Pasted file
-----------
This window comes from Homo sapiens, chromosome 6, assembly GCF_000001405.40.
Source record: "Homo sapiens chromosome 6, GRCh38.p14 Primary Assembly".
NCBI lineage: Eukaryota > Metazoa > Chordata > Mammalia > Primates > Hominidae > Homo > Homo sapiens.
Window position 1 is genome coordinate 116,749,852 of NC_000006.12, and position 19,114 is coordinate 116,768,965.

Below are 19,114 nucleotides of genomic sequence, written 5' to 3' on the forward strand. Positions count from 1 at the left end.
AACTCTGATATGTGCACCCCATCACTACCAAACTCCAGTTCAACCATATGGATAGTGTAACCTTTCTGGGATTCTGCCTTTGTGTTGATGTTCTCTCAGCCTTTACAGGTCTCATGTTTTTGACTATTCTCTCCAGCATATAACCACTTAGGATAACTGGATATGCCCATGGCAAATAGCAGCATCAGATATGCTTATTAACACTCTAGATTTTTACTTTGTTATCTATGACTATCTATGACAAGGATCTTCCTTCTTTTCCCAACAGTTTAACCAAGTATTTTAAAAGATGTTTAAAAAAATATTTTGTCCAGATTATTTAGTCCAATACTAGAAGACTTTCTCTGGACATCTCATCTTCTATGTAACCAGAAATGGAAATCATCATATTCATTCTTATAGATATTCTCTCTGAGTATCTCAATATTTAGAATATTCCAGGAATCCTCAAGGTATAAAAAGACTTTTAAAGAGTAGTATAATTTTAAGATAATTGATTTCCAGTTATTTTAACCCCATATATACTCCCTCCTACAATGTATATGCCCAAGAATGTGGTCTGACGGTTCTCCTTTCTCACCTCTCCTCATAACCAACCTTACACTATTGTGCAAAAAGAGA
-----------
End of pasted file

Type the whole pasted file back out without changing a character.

This window comes from Homo sapiens, chromosome 6, assembly GCF_000001405.40.
Source record: "Homo sapiens chromosome 6, GRCh38.p14 Primary Assembly".
NCBI lineage: Eukaryota > Metazoa > Chordata > Mammalia > Primates > Hominidae > Homo > Homo sapiens.
Window position 1 is genome coordinate 116,749,852 of NC_000006.12, and position 19,114 is coordinate 116,768,965.

Below are 19,114 nucleotides of genomic sequence, written 5' to 3' on the forward strand. Positions count from 1 at the left end.
AACTCTGATATGTGCACCCCATCACTACCAAACTCCAGTTCAACCATATGGATAGTGTAACCTTTCTGGGATTCTGCCTTTGTGTTGATGTTCTCTCAGCCTTTACAGGTCTCATGTTTTTGACTATTCTCTCCAGCATATAACCACTTAGGATAACTGGATATGCCCATGGCAAATAGCAGCATCAGATATGCTTATTAACACTCTAGATTTTTACTTTGTTATCTATGACTATCTATGACAAGGATCTTCCTTCTTTTCCCAACAGTTTAACCAAGTATTTTAAAAGATGTTTAAAAAAATATTTTGTCCAGATTATTTAGTCCAATACTAGAAGACTTTCTCTGGACATCTCATCTTCTATGTAACCAGAAATGGAAATCATCATATTCATTCTTATAGATATTCTCTCTGAGTATCTCAATATTTAGAATATTCCAGGAATCCTCAAGGTATAAAAAGACTTTTAAAGAGTAGTATAATTTTAAGATAATTGATTTCCAGTTATTTTAACCCCATATATACTCCCTCCTACAATGTATATGCCCAAGAATGTGGTCTGACGGTTCTCCTTTCTCACCTCTCCTCATAACCAACCTTACACTATTGTGCAAAAAGAGA